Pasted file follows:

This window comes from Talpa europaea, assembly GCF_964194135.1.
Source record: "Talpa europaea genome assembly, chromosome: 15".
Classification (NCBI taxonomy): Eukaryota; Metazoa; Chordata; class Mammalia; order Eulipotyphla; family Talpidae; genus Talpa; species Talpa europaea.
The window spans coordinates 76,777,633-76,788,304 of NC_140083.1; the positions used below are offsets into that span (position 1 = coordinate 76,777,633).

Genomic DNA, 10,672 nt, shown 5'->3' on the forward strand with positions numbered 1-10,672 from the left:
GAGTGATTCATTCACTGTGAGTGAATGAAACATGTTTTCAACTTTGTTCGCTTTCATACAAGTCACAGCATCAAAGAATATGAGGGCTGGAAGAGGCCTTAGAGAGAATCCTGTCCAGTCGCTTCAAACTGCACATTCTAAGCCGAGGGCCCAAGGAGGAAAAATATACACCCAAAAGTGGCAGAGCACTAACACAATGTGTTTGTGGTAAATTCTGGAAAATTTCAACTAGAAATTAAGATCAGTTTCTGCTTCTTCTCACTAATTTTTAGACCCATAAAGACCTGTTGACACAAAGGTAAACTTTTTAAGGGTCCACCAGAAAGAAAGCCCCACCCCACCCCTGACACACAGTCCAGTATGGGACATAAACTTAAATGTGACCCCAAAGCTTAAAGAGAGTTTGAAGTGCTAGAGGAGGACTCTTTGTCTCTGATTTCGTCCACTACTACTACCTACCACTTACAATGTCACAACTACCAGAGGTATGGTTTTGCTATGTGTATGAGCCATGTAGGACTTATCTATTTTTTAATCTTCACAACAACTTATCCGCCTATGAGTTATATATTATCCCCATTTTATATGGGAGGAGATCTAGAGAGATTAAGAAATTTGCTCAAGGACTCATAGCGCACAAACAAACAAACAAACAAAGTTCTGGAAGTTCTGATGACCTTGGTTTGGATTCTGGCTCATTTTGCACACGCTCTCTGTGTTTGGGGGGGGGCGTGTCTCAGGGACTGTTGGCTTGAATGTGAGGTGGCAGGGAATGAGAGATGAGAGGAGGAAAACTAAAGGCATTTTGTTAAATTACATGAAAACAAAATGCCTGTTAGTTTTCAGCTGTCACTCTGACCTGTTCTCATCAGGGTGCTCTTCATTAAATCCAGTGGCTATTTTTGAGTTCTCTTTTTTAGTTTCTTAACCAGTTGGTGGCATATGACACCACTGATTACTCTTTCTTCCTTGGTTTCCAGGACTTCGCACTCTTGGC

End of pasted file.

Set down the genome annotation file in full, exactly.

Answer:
This window comes from Talpa europaea, assembly GCF_964194135.1.
Source record: "Talpa europaea genome assembly, chromosome: 15".
Classification (NCBI taxonomy): Eukaryota; Metazoa; Chordata; class Mammalia; order Eulipotyphla; family Talpidae; genus Talpa; species Talpa europaea.
The window spans coordinates 76,777,633-76,788,304 of NC_140083.1; the positions used below are offsets into that span (position 1 = coordinate 76,777,633).

Genomic DNA, 10,672 nt, shown 5'->3' on the forward strand with positions numbered 1-10,672 from the left:
GAGTGATTCATTCACTGTGAGTGAATGAAACATGTTTTCAACTTTGTTCGCTTTCATACAAGTCACAGCATCAAAGAATATGAGGGCTGGAAGAGGCCTTAGAGAGAATCCTGTCCAGTCGCTTCAAACTGCACATTCTAAGCCGAGGGCCCAAGGAGGAAAAATATACACCCAAAAGTGGCAGAGCACTAACACAATGTGTTTGTGGTAAATTCTGGAAAATTTCAACTAGAAATTAAGATCAGTTTCTGCTTCTTCTCACTAATTTTTAGACCCATAAAGACCTGTTGACACAAAGGTAAACTTTTTAAGGGTCCACCAGAAAGAAAGCCCCACCCCACCCCTGACACACAGTCCAGTATGGGACATAAACTTAAATGTGACCCCAAAGCTTAAAGAGAGTTTGAAGTGCTAGAGGAGGACTCTTTGTCTCTGATTTCGTCCACTACTACTACCTACCACTTACAATGTCACAACTACCAGAGGTATGGTTTTGCTATGTGTATGAGCCATGTAGGACTTATCTATTTTTTAATCTTCACAACAACTTATCCGCCTATGAGTTATATATTATCCCCATTTTATATGGGAGGAGATCTAGAGAGATTAAGAAATTTGCTCAAGGACTCATAGCGCACAAACAAACAAACAAACAAAGTTCTGGAAGTTCTGATGACCTTGGTTTGGATTCTGGCTCATTTTGCACACGCTCTCTGTGTTTGGGGGGGGGCGTGTCTCAGGGACTGTTGGCTTGAATGTGAGGTGGCAGGGAATGAGAGATGAGAGGAGGAAAACTAAAGGCATTTTGTTAAATTACATGAAAACAAAATGCCTGTTAGTTTTCAGCTGTCACTCTGACCTGTTCTCATCAGGGTGCTCTTCATTAAATCCAGTGGCTATTTTTGAGTTCTCTTTTTTAGTTTCTTAACCAGTTGGTGGCATATGACACCACTGATTACTCTTTCTTCCTTGGTTTCCAGGACTTCGCACTCTTGGC